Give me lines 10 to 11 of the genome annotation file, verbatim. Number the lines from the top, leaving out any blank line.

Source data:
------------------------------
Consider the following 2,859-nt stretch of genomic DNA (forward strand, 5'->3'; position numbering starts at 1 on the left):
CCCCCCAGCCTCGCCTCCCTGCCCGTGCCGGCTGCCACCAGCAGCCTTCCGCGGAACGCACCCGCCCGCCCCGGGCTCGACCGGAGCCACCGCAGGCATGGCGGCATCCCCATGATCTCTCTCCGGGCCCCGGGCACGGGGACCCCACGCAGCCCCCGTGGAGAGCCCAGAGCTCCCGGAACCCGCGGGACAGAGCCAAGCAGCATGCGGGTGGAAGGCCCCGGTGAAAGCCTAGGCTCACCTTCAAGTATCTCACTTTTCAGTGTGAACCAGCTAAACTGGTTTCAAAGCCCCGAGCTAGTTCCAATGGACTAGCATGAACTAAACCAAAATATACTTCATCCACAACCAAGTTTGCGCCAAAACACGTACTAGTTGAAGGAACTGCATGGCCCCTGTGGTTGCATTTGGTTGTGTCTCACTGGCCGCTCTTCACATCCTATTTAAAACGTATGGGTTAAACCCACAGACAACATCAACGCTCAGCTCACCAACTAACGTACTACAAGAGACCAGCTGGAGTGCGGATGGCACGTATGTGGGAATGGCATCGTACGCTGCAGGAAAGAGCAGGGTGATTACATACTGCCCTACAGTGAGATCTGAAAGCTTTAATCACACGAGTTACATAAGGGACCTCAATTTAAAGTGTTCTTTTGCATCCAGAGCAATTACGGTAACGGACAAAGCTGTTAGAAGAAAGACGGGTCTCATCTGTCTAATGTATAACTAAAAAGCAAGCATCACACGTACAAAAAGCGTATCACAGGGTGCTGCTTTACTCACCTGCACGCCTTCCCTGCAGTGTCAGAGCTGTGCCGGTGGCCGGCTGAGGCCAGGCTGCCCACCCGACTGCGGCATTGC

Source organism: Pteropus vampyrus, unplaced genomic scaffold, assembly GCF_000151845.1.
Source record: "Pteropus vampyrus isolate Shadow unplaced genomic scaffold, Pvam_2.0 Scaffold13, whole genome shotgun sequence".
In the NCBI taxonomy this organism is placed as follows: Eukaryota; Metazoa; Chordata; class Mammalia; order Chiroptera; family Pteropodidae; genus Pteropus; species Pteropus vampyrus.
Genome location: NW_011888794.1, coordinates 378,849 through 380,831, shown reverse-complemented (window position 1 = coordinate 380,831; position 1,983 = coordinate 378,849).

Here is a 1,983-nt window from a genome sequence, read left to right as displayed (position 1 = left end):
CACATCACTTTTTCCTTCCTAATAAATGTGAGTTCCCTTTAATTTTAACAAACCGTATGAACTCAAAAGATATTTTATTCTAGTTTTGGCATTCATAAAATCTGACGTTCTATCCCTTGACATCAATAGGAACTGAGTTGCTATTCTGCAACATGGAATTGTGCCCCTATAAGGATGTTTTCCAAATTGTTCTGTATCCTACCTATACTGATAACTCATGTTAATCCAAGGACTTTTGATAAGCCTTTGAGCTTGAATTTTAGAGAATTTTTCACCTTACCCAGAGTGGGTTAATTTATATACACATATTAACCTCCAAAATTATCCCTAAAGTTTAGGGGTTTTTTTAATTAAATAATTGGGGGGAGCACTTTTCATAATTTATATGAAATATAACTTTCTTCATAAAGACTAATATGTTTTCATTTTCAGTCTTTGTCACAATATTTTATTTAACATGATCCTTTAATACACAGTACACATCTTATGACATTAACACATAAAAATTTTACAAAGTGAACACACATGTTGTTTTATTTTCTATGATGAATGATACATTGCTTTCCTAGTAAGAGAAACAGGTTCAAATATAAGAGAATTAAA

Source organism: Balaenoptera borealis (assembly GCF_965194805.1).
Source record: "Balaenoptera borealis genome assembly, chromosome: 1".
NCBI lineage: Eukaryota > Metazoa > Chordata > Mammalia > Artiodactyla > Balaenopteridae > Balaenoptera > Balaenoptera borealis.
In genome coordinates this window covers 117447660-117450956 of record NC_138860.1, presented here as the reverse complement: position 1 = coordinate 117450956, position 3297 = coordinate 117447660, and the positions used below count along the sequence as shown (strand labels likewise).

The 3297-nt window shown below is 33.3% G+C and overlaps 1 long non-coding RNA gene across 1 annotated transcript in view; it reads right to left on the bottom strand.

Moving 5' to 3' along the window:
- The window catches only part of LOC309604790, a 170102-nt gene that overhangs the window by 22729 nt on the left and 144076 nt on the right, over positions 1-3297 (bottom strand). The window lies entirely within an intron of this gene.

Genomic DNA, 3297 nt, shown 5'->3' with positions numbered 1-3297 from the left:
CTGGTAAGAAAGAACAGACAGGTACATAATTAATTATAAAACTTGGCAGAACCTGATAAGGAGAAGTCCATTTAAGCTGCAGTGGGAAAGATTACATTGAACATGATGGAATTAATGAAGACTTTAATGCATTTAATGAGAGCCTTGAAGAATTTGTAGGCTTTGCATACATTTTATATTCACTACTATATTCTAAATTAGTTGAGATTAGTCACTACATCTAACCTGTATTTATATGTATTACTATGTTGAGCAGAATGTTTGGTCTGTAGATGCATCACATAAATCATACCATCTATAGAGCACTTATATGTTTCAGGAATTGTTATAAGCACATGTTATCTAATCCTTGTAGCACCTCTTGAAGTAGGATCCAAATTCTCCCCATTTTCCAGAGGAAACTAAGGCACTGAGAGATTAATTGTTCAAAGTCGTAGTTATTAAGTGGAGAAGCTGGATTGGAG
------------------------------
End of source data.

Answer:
Source record: "Balaenoptera borealis genome assembly, chromosome: 1".
NCBI lineage: Eukaryota > Metazoa > Chordata > Mammalia > Artiodactyla > Balaenopteridae > Balaenoptera > Balaenoptera borealis.